As I have "flipped" my classroom from a teacher-centered learning environment to a student-centered one, I found it helpful to have a framework. A few years ago I came across a great one that is tailored to a history classroom using Common-Core standards. But I think this framework could be used in several disciplines.
It is called the C4 Framework and was developed by Glenn Wiebe (@glennw98). One of his main purposes in developing it was to help teachers help students to move beyond memorizing content. Here are the fours steps:
Collect: Content is in so many places so for the first step, students should go out and collect as much of it as they can. As a teacher I may set up a list or folder of suggested resources. These resources may also include lectures that I have recorded or other YouTube content videos. I may also have student "specialize" in an area they are collecting information about, for instance, the Pacific Theater of World War II.
Collaborate: Typically at this stage I have student pool their information together. They can decide what is the most important information and what isn't necessary. They can fill in nay gaps they may have missed. But this can also mean a Socratic Seminar about the topic or some kind of interaction with others about the contents. The C4 website has some cards you can purchase for ideas about each level. This may be a stage where I could use a little help.
Create: Students must gather the information they collected and create something with it. Ideally, they create something that answers a driving question, with supporting examples. The possibilities for a product are endless and the choice is best left up to the students. This step is so much more valuable than memorizing a fact and spitting it back out on a test. It is more important that students know how to use facts to support and argument.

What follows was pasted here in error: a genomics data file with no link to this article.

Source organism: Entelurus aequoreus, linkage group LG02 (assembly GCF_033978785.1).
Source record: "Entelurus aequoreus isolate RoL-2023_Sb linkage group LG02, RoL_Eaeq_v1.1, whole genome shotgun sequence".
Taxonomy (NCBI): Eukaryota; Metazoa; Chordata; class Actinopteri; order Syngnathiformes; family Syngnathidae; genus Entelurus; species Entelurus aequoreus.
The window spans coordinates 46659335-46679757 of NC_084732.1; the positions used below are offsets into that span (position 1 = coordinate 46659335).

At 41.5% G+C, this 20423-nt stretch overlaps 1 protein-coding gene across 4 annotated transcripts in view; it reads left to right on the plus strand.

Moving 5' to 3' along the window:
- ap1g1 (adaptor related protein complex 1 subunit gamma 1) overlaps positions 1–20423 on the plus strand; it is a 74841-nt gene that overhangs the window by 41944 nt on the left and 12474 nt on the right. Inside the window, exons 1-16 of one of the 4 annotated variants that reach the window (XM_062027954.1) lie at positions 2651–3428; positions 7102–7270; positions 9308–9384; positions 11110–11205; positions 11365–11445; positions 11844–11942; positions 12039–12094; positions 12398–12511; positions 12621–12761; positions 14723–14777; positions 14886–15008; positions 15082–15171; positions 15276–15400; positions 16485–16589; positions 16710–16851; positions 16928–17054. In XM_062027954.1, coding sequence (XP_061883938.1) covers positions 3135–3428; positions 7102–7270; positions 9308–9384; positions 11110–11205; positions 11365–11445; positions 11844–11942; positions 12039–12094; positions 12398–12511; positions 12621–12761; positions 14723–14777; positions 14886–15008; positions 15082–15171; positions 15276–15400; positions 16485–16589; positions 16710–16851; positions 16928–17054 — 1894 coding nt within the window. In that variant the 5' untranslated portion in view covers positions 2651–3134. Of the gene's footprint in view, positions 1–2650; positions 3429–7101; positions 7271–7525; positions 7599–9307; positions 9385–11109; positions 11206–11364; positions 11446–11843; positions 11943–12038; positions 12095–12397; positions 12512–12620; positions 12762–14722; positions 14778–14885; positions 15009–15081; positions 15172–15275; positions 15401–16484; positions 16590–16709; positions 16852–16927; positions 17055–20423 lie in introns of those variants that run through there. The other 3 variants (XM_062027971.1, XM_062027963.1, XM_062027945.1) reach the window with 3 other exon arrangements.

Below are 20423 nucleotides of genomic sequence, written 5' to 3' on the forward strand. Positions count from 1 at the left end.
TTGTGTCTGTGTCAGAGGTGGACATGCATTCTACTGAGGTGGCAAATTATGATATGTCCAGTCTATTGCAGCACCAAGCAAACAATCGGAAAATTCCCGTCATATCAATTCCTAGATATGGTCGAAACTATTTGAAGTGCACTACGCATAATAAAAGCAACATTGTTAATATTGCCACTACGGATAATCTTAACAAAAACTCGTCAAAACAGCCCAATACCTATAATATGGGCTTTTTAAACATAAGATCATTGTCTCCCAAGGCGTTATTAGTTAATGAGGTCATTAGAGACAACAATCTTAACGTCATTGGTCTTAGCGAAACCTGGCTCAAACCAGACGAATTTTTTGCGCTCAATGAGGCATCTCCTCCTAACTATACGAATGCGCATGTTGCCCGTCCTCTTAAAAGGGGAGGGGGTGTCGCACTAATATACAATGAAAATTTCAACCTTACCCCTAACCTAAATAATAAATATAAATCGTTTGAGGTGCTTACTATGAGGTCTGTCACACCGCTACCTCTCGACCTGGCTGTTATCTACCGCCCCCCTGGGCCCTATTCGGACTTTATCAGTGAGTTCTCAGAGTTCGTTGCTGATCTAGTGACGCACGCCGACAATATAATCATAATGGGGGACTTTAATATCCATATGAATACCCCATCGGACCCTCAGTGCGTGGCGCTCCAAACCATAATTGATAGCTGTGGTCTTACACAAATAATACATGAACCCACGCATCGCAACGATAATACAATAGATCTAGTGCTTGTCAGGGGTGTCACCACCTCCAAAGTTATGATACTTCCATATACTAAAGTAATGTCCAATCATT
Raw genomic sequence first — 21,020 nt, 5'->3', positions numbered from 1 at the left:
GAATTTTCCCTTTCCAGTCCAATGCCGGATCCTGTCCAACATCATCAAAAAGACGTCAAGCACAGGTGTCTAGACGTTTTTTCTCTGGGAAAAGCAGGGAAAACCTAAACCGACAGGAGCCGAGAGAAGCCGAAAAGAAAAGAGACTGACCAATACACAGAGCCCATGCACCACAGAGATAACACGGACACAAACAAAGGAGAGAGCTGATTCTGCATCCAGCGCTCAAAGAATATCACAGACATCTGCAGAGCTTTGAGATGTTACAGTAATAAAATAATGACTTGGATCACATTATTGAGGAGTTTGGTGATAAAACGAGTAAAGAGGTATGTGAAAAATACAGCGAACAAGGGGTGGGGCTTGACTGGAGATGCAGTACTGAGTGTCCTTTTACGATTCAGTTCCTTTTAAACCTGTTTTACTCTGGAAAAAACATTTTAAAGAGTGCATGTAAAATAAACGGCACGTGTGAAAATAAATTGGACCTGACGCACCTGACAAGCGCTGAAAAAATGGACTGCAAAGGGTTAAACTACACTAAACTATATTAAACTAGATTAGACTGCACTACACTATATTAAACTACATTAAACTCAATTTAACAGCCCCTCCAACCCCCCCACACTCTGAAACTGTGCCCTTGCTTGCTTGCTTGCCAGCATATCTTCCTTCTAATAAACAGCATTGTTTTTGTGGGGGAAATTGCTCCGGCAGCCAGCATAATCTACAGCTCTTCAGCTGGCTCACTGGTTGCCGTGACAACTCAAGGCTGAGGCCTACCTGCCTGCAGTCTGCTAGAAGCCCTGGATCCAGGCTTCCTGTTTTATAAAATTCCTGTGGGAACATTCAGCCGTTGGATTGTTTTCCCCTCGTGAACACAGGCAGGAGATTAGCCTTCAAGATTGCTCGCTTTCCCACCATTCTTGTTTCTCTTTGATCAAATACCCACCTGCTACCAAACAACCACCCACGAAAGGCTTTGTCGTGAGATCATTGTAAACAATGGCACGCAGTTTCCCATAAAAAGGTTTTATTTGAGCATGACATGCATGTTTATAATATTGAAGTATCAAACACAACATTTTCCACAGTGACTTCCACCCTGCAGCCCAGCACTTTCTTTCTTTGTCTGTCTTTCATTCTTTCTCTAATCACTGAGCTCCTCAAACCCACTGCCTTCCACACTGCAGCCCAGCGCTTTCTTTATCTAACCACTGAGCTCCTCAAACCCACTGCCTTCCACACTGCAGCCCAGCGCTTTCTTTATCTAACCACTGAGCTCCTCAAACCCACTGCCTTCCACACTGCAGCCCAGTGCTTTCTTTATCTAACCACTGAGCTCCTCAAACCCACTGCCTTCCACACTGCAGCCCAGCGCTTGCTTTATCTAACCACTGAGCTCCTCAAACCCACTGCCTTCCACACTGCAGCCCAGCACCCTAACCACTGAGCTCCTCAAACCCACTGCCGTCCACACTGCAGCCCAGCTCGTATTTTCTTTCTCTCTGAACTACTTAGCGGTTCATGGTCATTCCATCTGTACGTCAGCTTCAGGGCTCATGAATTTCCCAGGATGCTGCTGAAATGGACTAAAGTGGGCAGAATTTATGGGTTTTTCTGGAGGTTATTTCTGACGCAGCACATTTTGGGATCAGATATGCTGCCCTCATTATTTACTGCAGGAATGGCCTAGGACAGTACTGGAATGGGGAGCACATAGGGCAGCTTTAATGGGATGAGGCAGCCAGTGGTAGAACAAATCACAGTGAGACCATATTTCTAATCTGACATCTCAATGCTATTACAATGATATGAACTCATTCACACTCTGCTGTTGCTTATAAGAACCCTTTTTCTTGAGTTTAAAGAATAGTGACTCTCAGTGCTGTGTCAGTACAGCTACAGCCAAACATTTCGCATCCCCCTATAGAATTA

Communicate: This is the 21st Century and learning should not be contained to the four walls of a classroom, let alone a private exchange between the learner and teacher. New learning should be shared. I think classroom blogs are a great avenue for this. Students can publish their work on the blog and reflect on their learning. The online publishing opens up the possibility for authentic feedback beyond the teacher.
This framework has really helped me plan out inquiry-based, student-centered lessons. Please check out the website for more information and ideas. Glenn's blog is also a great resource for teachers, especially history teachers that love technology!